We must obtain a referral to an Orthopedic Surgeon, and we are likely to have to wait at least a week as it is. True to expectations, the office staff provides little in the way of hope for an early appointment under our HMO insurance; however, our doctor promises they will be on it this very hour.

We stop by the emergency room in the afternoon to pick up the x-rays and return home to wait. While I turn my back for a few seconds to get something out of the car, my soul mate attempts to ascend the first step to the house walk, some three inches in height; she looses her balance on the unfamiliar crutches and falls backward, coming to rest on the concrete of the driveway with her back against the car. I pick her up, guide her into the house and back into bed, then lie down and suffer with her the remainder of the day.

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Sunday March 13, 2005 - My Foot!

It was one of those innocuous little decisions. We had picked up Shyre and driven to South Mountain for a short outing. It seemed like such a nice day, just the right temperature; and we decided to take a short walk on one of the lonelier trails there, if such a trail exists. And now here we were making our way down a 45° slope toward the flat of the narrow valley formed by the range of low mountains that separates us from the city.

"This isn't a trail," Shyre comments as we descend.

"Of course it is," I respond; "see how the foliage has given way to the gravel where it is most walked on?"

"But we're stepping over rocks and around cacti; this isn't a trail."

I can't argue her logic, but caught up in the moment I still have not realized the strain they are feeling on the precarious slope, the reason both she and her mother resisted starting the descent. We continue, sometimes leveraging our traction by placing a foot atop a well-anchored rock to avoid slipping in the small amount of loose gravel underfoot.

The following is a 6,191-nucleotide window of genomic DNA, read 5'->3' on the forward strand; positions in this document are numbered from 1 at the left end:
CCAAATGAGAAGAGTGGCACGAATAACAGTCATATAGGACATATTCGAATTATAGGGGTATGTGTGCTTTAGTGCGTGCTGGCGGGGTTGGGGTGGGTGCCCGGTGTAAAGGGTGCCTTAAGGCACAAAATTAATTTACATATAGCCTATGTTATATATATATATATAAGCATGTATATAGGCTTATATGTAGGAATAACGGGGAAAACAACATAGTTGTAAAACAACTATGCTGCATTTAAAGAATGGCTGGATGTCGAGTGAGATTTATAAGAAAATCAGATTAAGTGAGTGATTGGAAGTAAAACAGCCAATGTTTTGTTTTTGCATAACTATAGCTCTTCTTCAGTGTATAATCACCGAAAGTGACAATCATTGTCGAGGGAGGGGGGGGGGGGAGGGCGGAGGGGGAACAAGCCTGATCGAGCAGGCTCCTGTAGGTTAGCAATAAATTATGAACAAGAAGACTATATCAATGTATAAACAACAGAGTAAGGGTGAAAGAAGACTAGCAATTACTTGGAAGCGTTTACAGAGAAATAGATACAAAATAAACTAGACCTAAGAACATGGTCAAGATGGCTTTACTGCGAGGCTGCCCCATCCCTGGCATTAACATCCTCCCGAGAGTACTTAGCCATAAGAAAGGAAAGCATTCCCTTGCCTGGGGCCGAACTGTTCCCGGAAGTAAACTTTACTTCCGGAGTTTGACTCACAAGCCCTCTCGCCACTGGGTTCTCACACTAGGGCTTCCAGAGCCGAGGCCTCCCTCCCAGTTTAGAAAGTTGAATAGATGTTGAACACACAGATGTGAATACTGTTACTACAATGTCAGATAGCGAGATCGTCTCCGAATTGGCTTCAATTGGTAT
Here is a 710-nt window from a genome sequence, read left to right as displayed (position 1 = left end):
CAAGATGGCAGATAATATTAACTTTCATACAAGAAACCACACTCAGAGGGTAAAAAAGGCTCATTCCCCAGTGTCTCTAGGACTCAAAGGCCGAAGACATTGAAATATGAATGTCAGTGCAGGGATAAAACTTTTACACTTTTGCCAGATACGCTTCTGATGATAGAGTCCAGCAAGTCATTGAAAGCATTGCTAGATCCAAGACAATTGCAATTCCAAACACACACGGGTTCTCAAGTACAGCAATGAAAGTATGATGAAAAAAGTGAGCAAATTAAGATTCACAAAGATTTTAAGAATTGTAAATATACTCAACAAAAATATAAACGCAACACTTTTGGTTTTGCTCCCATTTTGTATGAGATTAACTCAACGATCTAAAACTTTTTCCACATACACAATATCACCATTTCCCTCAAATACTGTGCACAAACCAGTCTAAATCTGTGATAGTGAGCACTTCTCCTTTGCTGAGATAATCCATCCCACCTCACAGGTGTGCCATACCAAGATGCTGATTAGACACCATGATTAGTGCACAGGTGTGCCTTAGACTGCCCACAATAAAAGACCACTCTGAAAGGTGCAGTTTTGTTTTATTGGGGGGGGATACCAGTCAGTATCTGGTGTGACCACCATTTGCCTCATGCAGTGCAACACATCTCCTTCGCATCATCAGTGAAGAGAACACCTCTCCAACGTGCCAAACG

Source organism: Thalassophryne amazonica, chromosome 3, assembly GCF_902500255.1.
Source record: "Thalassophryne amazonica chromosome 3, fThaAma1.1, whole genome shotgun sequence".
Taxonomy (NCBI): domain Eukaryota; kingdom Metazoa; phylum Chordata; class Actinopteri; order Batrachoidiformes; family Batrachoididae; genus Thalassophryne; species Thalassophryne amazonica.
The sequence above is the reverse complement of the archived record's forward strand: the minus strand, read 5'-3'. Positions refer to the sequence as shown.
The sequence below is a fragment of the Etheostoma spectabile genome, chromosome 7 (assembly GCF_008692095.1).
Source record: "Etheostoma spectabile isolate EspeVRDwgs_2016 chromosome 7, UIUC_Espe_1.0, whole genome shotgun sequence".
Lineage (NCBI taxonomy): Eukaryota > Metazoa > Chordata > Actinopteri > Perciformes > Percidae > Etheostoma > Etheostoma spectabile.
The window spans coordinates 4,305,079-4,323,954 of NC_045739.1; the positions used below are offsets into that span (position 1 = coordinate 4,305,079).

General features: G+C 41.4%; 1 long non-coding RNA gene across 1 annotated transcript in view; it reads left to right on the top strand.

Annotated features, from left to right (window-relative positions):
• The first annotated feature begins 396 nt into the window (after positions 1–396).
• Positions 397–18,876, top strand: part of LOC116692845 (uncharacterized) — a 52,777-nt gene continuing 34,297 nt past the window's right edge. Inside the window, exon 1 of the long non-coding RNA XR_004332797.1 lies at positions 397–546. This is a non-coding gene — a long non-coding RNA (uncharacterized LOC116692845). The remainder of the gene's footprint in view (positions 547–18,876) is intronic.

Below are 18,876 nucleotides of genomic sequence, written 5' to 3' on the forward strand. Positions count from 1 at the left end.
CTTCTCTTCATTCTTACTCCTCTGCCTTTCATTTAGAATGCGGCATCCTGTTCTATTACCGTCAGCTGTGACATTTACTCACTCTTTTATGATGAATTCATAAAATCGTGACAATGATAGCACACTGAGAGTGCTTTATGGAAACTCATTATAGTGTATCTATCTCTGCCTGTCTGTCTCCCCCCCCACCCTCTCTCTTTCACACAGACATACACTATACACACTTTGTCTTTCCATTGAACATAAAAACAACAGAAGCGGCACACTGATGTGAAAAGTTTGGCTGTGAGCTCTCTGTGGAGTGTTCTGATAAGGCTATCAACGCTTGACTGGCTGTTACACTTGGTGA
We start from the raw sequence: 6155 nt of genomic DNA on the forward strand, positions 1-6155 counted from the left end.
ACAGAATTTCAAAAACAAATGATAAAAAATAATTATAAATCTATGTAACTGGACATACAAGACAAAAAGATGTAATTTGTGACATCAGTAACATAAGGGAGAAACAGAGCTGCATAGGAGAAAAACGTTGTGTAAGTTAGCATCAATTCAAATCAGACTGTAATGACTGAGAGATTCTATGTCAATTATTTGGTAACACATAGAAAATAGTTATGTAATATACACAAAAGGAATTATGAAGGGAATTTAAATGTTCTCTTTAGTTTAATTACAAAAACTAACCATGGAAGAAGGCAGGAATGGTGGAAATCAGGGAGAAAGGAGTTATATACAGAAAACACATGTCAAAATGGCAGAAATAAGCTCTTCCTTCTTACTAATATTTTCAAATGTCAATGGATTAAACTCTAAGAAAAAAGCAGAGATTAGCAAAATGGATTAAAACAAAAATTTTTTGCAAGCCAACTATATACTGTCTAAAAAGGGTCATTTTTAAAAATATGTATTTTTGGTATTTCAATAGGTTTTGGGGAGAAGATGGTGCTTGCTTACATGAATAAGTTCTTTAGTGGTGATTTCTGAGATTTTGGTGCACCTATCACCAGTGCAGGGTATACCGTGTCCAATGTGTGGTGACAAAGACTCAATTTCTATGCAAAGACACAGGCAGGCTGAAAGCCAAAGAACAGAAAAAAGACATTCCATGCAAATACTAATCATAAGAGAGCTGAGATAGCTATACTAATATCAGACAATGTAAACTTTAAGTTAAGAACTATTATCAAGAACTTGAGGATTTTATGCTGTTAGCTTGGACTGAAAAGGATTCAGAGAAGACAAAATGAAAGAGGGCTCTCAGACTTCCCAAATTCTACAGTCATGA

Paramedics of the Phoenix Fire Department - March, 2005

While the others pause to rest from the strenuous activity, I take the opportunity to survey the dark green landscape of South Mountain Park. It is most unusual. The Mesquite, Palo Verde, Desert Broom, Ocotillo, Prickly Pear, Barrel, Hedgehog and Pin Cushion cacti and brightly blooming Brittlebush are green and extra-vibrant with the heavy moisture they've received this year. But there is also tall green grass and an abundance of poppies and other wildflowers equal to nothing I've seen in 45 years in the Valley of the Sun. It looks more like Iowa than Arizona.

As we resume our descent a peculiar snap interrupts the silence, as my wife sinks to the ground with a groan. Shyre and I turn and look up at her.

"I think I've broken my leg," she announces in the most pitiful tone I have ever heard her utter.

We scramble to reach her. Her foot is lying to the side, a very strange position. She wants to try standing on it, but we hold her down.

"You're not going to do that," our daughter admonishes.

"But if you want, try to move your foot so that it points straight upward," I suggest.

She hesitates a moment, then tightens her muscles. A strange bulge on her ankle rotates from one side to the other, but the foot doesn't move. It turns my stomach knowing I am at fault for her being here. It is obviously badly broken.

Litter Ride Off the Mountain, South Mountain Park - March, 2005

Our daughter's instincts are the best -- she wants to go for immediate help -- but her strong willed mother is dead-set on getting to the foot of the mountain before anyone is called. I am helpless except to negotiate between them, and soon we are scrambling to slide her down the mountain on her hind-side while I hold the ankle off the ground as gently as possible. Fifty feet or so of altitude takes about fifteen minutes, and soon the trail levels off to about a 20° slope. Although we still have some fifty feet or so of horizontal distance to go before reaching semi-flat ground, we convince mother and soul mate that she has gone far enough.